Production I.G (2015), Universal Studios Home Video/GKids (March 7, 2017), 1 Blu-ray + 1 DVD, 90 mins, 1.78:1 ratio, DTS-HD Master Audio 5.1, Rated PG-13, Retail: $29.98
A series of occurrences depict the life of an artist and his talented daughter in Edo era Japan.
The Sweatbox Review:
The subject of this review, as with so many other Japanese animated films, began life as a Japanese comic book, or manga. This particular manga was a biographical story of a family that included O-Ei, and her father, the great artist Hokusai, originally known as Tetsuzo. They lived in the Edo period of Japan (1603-1868), a stable era when the country had a feudal system in place, led by the shogun nationally and the more local daimyos. Culturally, the arts were in favour, which meant fame for the artists who were most greatly appreciated. Hokusai was among the greatest artists of the time period, known mostly for his woodcuts but also his paintings.
The film begins in 1814, with Tetsuzo in his mid-fifties, and portrayed as primarily a painter. He works in a studio with his daughter, O-Ei. Tetsuzo is portrayed here as a less than sympathetic figure, a quiet and undemonstrative person who cares far more about his work than his relationships. O-Ei toils away for him, providing artwork for the commissions that they have accepted, while also giving instruction, encouragement, or (mostly) criticism to fellow artists who come by to visit. O-Ei does not really like her father, but she must respect his talent and his place in society. And while she may resent his less noble qualities, she tries hard to match his ability as an artist. Of course, they are a lot alike, except in how they care of family. Tetsuzo is distant, while O-Ei spends time regularly with her mother and with her blind, sick little sister. Tetsuzo fears illness and death, so he stays away from his youngest offspring altogether.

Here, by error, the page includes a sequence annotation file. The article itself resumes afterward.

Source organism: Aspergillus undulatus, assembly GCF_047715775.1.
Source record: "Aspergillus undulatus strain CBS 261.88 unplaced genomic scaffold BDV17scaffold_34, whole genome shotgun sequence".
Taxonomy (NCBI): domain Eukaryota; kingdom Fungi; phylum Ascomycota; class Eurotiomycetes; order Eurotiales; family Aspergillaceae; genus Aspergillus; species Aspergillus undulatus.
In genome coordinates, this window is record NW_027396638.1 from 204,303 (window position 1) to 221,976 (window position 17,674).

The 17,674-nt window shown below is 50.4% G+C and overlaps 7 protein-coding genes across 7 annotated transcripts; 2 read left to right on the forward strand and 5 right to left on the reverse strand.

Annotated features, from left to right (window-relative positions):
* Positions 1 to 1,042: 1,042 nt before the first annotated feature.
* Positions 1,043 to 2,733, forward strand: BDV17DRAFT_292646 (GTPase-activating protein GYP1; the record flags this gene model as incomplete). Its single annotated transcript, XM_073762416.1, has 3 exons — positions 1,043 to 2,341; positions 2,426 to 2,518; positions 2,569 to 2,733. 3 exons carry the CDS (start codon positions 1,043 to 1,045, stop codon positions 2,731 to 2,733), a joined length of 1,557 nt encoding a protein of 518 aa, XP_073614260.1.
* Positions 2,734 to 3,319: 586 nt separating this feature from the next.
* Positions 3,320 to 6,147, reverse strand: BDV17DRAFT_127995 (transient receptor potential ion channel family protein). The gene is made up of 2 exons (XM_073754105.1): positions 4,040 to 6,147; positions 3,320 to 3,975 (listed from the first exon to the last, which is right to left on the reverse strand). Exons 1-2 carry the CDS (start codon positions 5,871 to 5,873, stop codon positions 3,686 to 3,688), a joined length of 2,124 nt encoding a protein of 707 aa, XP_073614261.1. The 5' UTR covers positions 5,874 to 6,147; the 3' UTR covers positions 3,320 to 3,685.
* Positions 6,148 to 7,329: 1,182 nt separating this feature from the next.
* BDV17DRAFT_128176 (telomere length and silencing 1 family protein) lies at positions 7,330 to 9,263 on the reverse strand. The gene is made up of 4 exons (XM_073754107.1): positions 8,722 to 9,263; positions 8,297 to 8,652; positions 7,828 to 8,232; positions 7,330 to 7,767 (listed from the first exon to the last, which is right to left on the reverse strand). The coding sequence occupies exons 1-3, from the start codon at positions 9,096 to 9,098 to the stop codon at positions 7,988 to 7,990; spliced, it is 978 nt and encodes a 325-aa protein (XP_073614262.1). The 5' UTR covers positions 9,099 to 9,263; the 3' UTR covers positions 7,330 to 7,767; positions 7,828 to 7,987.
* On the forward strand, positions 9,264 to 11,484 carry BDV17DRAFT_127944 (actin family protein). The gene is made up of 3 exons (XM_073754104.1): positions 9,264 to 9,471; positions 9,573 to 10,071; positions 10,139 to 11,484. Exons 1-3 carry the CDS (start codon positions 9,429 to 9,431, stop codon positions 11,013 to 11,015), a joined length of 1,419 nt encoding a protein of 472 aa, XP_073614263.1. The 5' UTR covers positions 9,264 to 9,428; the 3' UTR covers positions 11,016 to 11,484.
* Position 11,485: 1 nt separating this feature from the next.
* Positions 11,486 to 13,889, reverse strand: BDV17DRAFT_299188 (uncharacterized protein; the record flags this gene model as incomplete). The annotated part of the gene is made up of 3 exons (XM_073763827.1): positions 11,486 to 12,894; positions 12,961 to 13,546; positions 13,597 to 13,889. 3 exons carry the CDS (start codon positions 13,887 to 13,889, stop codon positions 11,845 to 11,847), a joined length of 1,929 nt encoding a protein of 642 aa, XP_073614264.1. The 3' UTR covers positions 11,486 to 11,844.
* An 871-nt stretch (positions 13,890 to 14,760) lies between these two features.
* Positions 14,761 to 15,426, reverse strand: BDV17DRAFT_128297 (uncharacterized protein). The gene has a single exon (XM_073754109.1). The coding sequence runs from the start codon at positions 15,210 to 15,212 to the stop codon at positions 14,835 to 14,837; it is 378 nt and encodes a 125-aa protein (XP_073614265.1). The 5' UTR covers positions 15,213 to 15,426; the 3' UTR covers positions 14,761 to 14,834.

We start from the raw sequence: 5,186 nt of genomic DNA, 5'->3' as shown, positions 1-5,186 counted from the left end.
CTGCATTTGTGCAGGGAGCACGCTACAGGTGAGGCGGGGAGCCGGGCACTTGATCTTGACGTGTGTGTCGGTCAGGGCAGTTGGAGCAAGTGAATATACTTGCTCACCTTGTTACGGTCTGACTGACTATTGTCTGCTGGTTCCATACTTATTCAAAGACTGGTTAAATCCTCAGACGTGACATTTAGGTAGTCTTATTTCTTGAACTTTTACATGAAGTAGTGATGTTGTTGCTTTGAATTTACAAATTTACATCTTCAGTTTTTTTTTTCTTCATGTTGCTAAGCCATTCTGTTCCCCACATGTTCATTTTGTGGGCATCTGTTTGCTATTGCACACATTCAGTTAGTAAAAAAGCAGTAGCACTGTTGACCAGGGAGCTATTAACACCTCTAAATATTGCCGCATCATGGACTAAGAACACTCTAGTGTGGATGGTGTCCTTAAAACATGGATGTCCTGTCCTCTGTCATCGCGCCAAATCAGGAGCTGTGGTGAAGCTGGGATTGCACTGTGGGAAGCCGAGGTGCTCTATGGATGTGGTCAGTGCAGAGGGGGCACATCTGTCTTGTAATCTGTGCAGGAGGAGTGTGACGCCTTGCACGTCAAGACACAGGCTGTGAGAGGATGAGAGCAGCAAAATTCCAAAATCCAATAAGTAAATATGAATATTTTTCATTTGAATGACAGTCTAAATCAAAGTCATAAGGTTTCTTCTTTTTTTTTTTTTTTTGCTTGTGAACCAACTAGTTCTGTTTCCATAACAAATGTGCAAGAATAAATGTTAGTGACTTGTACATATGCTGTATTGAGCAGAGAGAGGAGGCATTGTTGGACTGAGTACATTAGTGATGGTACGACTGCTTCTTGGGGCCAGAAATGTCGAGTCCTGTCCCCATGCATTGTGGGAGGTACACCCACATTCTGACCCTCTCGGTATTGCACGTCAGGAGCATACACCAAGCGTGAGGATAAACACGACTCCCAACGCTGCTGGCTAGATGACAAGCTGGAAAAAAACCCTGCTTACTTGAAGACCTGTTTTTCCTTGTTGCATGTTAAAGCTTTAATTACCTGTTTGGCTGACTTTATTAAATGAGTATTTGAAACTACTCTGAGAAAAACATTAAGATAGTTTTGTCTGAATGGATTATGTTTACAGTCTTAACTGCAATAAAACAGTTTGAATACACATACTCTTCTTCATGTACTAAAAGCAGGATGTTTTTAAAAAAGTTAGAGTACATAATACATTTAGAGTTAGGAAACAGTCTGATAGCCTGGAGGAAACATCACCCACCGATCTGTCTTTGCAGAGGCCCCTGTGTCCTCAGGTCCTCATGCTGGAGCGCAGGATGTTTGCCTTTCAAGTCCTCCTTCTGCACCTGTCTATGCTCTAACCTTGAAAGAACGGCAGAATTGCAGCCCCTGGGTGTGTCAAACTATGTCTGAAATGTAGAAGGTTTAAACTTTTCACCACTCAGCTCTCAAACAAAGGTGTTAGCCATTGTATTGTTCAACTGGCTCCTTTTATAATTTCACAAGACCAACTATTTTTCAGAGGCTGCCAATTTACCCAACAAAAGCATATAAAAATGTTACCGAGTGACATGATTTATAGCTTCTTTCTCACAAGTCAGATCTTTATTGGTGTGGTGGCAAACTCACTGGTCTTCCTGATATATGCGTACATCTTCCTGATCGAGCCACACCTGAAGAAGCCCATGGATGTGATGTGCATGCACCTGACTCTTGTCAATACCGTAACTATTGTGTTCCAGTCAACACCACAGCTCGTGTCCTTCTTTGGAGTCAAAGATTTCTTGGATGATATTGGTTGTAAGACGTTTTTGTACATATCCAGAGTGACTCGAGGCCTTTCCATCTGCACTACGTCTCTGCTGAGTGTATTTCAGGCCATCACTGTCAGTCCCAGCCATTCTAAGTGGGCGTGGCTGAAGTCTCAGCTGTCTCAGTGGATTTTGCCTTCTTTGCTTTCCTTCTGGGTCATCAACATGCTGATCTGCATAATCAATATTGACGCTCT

The relationship between O-Ei and her sister forms the greatest thread of story in the film. They have the tale’s strongest and most touching relationship, sharing times out walking or riding in boats, with O-Ei valiantly trying to make excuses for their father. Intermixed with those scenes, we see several visits from fellow artists, a trip to a brothel, a fire, O-Ei’s struggle to depict erotic images, and a few instances of mysticism that relate to Japanese mythology and Buddhism. These latter scenes may make less sense to those who have little knowledge of such things, but it makes for a great excuse to research another culture.
Miss Hokusai eschews western notions of storytelling, focusing less on plot or character development (though there is characterization aplenty), and instead showing a sequence of events in the life of these characters. The manga, apparently, followed the same format. Episodic storytelling is a form that works well in comics, but we in the West are less used to it in feature films. This may lead to a sense of unfulfillment in watching Miss Hokusai, unless one sets one’s expectations accordingly. Not much really happens in the film in terms of moving the characters forward, as it is more about life’s moments than about any grand theme. Things happen, then more things happen. And life goes on. Or sometimes it doesn’t.
There is a theme, though, that is spelled out almost too clearly at the end of the film. The point is made that we may not all lead rich or rewarding lives, so we must focus on enjoying the small happenings and everyday moments. It’s not a bad theme, though it’s also not particularly inspiring for those that live in Western culture, which focuses so much on achievement and glory. The notion of “everyday suchness” springs from Buddhist philosophy, which remains extremely foreign in concept to Western society. Of course, that does not mean that we cannot learn from it.